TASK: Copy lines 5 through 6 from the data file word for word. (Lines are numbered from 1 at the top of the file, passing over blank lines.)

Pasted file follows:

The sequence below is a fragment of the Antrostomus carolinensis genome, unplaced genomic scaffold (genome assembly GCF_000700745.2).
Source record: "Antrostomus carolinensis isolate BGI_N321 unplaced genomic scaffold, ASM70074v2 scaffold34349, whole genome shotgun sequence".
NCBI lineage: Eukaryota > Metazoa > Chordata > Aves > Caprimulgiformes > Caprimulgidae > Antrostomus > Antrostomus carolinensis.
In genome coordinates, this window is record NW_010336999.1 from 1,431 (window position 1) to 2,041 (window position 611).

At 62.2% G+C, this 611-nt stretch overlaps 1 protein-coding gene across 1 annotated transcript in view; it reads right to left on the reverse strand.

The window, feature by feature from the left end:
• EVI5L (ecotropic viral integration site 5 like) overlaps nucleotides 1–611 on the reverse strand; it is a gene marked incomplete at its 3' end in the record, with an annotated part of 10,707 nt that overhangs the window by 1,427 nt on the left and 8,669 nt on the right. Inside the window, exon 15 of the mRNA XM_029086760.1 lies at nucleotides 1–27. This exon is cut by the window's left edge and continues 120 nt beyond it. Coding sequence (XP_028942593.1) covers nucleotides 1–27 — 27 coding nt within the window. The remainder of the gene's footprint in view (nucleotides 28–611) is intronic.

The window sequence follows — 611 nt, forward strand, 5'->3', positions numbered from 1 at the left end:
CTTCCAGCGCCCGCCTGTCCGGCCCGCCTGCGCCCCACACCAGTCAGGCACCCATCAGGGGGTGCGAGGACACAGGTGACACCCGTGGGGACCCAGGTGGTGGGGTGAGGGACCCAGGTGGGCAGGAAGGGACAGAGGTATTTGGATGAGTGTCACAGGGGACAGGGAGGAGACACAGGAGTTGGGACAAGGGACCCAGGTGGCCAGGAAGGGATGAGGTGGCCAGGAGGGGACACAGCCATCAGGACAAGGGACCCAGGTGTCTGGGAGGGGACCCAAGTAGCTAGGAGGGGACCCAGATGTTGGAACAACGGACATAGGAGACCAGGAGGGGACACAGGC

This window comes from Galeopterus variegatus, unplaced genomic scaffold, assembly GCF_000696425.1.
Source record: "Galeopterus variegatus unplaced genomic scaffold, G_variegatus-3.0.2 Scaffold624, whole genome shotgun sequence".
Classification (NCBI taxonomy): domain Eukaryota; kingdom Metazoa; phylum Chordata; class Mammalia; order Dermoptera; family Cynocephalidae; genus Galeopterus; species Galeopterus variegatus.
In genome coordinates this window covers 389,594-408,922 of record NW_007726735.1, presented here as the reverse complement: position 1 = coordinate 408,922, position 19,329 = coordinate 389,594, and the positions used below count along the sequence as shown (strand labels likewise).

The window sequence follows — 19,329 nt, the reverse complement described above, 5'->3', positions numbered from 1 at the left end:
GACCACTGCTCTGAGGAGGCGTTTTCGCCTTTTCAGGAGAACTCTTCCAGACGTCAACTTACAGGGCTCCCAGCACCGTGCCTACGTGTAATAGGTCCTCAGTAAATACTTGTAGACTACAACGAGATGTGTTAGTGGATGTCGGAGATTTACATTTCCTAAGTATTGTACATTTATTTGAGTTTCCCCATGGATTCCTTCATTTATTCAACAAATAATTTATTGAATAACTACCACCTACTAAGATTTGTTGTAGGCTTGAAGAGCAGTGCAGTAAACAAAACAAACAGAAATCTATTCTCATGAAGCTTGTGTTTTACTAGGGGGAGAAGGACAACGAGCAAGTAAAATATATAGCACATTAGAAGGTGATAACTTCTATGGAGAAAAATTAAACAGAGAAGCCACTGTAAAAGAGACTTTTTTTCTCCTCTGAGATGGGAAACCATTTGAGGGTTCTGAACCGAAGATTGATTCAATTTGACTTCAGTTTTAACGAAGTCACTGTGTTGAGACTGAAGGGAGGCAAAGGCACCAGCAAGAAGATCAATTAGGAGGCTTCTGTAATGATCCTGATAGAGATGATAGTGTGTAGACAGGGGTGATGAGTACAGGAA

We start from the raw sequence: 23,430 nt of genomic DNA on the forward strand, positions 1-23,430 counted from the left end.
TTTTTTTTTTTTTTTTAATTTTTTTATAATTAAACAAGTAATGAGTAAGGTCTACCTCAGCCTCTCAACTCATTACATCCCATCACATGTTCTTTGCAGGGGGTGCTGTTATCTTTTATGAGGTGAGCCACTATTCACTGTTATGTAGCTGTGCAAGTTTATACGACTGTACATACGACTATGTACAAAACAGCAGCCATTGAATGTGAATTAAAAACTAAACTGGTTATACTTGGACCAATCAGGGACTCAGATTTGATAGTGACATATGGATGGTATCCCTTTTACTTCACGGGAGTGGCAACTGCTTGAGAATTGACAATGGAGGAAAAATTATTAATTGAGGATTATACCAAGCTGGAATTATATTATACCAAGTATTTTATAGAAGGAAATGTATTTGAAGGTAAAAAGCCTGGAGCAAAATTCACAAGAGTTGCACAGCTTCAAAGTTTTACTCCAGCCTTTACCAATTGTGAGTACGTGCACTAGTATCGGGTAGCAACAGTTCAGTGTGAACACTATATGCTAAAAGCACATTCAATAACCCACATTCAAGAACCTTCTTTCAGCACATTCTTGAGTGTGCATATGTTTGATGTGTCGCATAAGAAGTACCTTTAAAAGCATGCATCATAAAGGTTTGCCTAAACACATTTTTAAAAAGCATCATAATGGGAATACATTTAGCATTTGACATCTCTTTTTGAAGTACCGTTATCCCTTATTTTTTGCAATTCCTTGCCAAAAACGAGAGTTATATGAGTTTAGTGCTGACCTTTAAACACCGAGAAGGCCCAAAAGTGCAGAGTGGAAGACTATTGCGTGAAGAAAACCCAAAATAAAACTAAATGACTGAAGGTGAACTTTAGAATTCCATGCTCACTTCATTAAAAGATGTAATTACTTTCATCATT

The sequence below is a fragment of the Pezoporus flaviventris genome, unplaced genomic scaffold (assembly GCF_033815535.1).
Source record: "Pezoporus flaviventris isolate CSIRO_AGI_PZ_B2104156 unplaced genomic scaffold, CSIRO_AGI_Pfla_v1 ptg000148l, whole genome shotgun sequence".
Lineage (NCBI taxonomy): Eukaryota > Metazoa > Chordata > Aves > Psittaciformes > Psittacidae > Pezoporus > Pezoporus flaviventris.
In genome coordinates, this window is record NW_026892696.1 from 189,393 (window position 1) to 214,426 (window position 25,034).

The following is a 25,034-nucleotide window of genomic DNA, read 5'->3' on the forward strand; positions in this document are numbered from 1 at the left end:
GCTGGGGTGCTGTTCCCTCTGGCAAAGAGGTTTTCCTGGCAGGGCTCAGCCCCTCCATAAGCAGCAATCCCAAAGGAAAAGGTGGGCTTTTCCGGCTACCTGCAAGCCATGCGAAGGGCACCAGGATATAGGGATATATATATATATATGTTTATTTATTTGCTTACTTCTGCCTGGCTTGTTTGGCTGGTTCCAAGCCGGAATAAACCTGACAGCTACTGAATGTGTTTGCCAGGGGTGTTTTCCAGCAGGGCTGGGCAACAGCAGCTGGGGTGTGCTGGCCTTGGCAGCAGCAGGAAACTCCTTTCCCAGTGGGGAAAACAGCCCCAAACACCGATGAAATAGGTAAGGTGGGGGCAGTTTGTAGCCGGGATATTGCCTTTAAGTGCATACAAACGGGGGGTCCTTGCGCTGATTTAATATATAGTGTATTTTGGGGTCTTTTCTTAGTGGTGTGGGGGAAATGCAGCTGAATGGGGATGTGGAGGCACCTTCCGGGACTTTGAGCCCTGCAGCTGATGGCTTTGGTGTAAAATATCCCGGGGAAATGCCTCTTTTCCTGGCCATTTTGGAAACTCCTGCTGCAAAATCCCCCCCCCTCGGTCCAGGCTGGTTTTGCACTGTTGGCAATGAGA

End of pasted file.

At 62.2% G+C, this 611-nt stretch overlaps 1 protein-coding gene across 1 annotated transcript in view; it reads right to left on the reverse strand.

The window, feature by feature from the left end: